I’ve been reading a bit about FILMCLUB.

I came across it today when browsing the latest Governors magazine, under a heading; Free Flicks for Schools. Having looked at the website, it seems that FILMCLUB is just that. It is a huge on-line DVD library, offering a massive variety of films from around the world. Great. I love films, my kids love films and best of all, they love coming to the cinema with me and their dad – you know, those things most people call parents.

A few things worry me about this club. Firstly, it is funded by the DCSF. Yes, I know films are great and I know much can be learnt through them, but what I foresee is that some schools will use them as a great baby sitting device during extended schools hours, or as an easy means of raising money for the parent-teacher association. And I don’t really like that. I strictly limit television at home, both time-wise and content-wise. When my children are at school, I don’t want them looked after by an electronic babysitter. I want them to be interacting with other children, learning, thinking, playing.

A big irony of this film club is that one of the founders, Lindsay Mackie, is the Chair of the Readers and Writers Committee and was involved in setting up the national book club programme, Reading for Pleasure. Now she claims that; “Films have the power to raise your gaze and raise your game and give you a ticket to pleasure and enlightenment forever more….”

Looking at the list of movies for 5-8 year olds, I can’t help but wonder how A Bug’s Life, Chicken Run and Mr Bean, great fun though they are, are going to raise any child’s game.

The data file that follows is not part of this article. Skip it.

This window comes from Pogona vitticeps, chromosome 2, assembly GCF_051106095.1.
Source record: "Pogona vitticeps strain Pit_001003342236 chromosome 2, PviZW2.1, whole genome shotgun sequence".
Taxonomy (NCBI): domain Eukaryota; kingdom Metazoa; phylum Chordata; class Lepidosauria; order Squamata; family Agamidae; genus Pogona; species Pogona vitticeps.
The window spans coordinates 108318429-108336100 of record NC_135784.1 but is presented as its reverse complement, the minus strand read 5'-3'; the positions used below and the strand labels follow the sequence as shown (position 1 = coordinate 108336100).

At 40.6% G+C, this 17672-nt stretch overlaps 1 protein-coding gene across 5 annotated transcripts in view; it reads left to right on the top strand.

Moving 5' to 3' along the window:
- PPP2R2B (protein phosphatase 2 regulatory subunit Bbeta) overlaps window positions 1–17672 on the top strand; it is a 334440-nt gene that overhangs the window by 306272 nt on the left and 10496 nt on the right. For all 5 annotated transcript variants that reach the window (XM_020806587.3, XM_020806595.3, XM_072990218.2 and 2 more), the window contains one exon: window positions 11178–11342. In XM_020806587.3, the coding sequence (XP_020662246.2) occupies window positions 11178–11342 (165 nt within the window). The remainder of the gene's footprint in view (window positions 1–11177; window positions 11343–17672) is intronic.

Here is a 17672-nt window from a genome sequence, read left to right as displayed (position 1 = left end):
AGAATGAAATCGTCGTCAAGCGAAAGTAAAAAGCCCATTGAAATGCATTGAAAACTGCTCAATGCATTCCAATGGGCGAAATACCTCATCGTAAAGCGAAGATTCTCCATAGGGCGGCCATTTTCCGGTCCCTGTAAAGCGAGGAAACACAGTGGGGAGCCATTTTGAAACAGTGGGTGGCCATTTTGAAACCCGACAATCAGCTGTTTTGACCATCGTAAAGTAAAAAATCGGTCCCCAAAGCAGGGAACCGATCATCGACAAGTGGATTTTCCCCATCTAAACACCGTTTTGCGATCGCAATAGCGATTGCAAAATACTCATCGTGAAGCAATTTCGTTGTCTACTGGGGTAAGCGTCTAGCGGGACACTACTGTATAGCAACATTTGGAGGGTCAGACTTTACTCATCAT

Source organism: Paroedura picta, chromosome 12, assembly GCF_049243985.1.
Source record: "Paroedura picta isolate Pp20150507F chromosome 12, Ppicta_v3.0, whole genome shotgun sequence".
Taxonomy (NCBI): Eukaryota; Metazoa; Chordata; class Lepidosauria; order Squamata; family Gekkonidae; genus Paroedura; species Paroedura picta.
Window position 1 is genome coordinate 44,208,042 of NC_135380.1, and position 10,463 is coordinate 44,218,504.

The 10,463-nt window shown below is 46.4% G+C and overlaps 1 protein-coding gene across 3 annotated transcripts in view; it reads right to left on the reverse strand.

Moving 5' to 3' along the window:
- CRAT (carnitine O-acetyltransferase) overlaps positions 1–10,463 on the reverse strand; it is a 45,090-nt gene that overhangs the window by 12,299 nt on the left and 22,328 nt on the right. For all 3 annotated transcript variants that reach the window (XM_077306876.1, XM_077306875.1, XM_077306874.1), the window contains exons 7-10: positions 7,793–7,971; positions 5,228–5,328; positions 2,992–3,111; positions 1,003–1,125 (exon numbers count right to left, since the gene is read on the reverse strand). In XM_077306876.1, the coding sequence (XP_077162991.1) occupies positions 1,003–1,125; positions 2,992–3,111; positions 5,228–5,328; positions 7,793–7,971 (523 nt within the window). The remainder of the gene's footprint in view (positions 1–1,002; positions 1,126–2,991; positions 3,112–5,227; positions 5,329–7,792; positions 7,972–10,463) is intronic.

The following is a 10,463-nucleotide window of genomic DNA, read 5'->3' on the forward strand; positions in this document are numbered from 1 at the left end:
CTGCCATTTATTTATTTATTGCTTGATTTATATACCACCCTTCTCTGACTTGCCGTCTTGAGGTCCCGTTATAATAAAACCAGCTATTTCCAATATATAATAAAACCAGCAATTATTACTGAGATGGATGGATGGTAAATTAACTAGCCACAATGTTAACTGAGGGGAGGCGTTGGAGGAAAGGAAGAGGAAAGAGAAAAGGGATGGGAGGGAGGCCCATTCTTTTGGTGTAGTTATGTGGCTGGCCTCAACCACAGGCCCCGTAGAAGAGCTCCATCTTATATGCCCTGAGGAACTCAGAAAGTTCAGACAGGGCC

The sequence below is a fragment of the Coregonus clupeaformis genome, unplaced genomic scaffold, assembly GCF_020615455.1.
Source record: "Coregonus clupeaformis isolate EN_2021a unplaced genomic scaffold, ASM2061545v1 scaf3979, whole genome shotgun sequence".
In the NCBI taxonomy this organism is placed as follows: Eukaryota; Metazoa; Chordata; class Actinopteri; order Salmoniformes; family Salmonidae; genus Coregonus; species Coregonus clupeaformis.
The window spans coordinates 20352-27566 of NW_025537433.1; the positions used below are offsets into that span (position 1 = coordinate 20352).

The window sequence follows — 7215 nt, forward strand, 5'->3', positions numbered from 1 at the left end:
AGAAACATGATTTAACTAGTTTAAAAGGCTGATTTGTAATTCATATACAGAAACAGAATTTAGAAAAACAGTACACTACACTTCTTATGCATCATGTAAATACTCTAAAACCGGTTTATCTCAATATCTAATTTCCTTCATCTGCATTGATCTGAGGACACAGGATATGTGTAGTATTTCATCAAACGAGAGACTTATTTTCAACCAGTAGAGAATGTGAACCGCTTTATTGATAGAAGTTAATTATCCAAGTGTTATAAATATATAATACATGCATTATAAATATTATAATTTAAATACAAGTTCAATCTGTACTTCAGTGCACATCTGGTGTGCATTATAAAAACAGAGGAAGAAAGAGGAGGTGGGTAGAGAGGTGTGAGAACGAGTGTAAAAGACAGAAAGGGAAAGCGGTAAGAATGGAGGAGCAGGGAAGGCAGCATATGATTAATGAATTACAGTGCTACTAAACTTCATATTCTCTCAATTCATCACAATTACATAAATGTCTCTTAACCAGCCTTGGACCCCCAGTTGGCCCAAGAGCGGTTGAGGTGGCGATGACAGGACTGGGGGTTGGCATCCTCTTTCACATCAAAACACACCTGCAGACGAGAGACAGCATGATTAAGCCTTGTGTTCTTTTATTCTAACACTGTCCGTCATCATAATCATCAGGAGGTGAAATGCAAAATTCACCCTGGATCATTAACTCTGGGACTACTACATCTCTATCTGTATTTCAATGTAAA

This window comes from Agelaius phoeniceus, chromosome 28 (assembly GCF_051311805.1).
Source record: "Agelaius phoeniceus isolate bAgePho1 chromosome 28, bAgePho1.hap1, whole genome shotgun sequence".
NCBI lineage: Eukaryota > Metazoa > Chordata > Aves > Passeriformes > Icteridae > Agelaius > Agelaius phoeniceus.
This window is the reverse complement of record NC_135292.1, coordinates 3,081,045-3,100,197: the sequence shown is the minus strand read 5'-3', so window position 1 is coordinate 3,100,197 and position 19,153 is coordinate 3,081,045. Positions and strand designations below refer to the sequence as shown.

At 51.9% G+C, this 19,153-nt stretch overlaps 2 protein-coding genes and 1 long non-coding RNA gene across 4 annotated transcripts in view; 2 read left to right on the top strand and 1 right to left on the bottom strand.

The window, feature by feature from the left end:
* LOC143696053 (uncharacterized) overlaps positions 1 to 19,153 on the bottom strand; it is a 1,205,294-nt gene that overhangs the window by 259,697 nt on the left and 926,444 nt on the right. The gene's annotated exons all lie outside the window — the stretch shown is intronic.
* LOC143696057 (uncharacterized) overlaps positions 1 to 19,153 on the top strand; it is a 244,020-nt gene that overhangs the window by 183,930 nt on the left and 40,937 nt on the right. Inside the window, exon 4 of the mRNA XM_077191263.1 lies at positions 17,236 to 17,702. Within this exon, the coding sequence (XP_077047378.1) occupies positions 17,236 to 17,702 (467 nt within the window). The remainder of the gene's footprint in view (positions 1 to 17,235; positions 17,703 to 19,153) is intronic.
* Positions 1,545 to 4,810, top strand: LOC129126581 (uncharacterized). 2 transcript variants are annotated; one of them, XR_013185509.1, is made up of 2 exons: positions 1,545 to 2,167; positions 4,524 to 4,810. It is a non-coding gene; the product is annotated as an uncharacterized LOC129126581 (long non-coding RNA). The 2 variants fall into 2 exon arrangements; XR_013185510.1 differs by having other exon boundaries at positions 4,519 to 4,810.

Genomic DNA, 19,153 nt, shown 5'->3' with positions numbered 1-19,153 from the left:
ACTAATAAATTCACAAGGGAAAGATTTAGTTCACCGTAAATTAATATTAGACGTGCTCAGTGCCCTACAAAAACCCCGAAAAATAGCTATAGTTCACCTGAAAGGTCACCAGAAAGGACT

Here’s a bit more from the website that, quite frankly, made me want to throw up. It is a quote from the Film Director, Beeban Kidron:

“I think that stories and the telling of stories are the foundations of human communication and understanding. If children all over the country are watching films, asking questions and telling their stories, then the world will eventually be a better place.

I completely agree – the telling of stories is the foundation of communication, but I think that they are best told by another human being. And I really think it is a bit rich to suggest that watching films is likely to make the world a better place. I think that telling stories, asking questions and philosophizing is far better done around the dinner table with the family, or at bedtime with a good book.

The website goes on to report that: “Teachers were taken by the opportunity to bond with their pupils in a different environment and pupils were excited by the opportunity to be transported to different worlds with their friends.”

For pity’s sake! If teachers want to bond with their pupils, how about going on an outward bound course? How about carrying out some team building activities on the sports field? Or having a discussion about something that is happening in the news that may be of interest to children and adults alike? And as far as being transported into different worlds with their friends is concerned – just because someone is sitting next to you while a big screen is moving in front of you both, doesn’t mean that you are doing something together. It means that you are both in your own little bubble with no chance of communicating with another human being because you don’t want to miss any of the film.

Don’t get me wrong. Of course there is a place for films. But at a time when watching television is sadly the top UK pastime and when there is an ever-increasing problem with obesity, I don’t think that that place is necessarily in schools.

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